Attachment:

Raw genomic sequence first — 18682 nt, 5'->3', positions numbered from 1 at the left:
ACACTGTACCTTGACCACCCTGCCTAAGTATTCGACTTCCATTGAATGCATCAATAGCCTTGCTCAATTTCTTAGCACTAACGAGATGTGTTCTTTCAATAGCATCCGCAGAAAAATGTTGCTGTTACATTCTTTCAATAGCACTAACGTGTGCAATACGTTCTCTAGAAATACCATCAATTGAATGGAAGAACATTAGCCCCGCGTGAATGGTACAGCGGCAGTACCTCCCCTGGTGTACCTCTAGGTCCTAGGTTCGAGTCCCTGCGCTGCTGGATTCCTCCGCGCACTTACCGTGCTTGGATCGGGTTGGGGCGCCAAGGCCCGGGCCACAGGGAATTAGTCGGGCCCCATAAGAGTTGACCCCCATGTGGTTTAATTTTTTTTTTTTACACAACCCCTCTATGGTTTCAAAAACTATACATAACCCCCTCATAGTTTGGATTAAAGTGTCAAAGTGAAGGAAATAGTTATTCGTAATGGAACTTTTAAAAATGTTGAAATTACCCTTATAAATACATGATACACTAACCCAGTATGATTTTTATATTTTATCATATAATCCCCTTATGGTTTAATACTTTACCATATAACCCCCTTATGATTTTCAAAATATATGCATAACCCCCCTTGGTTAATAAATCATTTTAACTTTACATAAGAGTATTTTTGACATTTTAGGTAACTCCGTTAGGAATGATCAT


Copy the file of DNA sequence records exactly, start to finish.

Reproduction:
Raw genomic sequence first — 18682 nt, 5'->3', positions numbered from 1 at the left:
ACACTGTACCTTGACCACCCTGCCTAAGTATTCGACTTCCATTGAATGCATCAATAGCCTTGCTCAATTTCTTAGCACTAACGAGATGTGTTCTTTCAATAGCATCCGCAGAAAAATGTTGCTGTTACATTCTTTCAATAGCACTAACGTGTGCAATACGTTCTCTAGAAATACCATCAATTGAATGGAAGAACATTAGCCCCGCGTGAATGGTACAGCGGCAGTACCTCCCCTGGTGTACCTCTAGGTCCTAGGTTCGAGTCCCTGCGCTGCTGGATTCCTCCGCGCACTTACCGTGCTTGGATCGGGTTGGGGCGCCAAGGCCCGGGCCACAGGGAATTAGTCGGGCCCCATAAGAGTTGACCCCCATGTGGTTTAATTTTTTTTTTTTACACAACCCCTCTATGGTTTCAAAAACTATACATAACCCCCTCATAGTTTGGATTAAAGTGTCAAAGTGAAGGAAATAGTTATTCGTAATGGAACTTTTAAAAATGTTGAAATTACCCTTATAAATACATGATACACTAACCCAGTATGATTTTTATATTTTATCATATAATCCCCTTATGGTTTAATACTTTACCATATAACCCCCTTATGATTTTCAAAATATATGCATAACCCCCCTTGGTTAATAAATCATTTTAACTTTACATAAGAGTATTTTTGACATTTTAGGTAACTCCGTTAGGAATGATCAT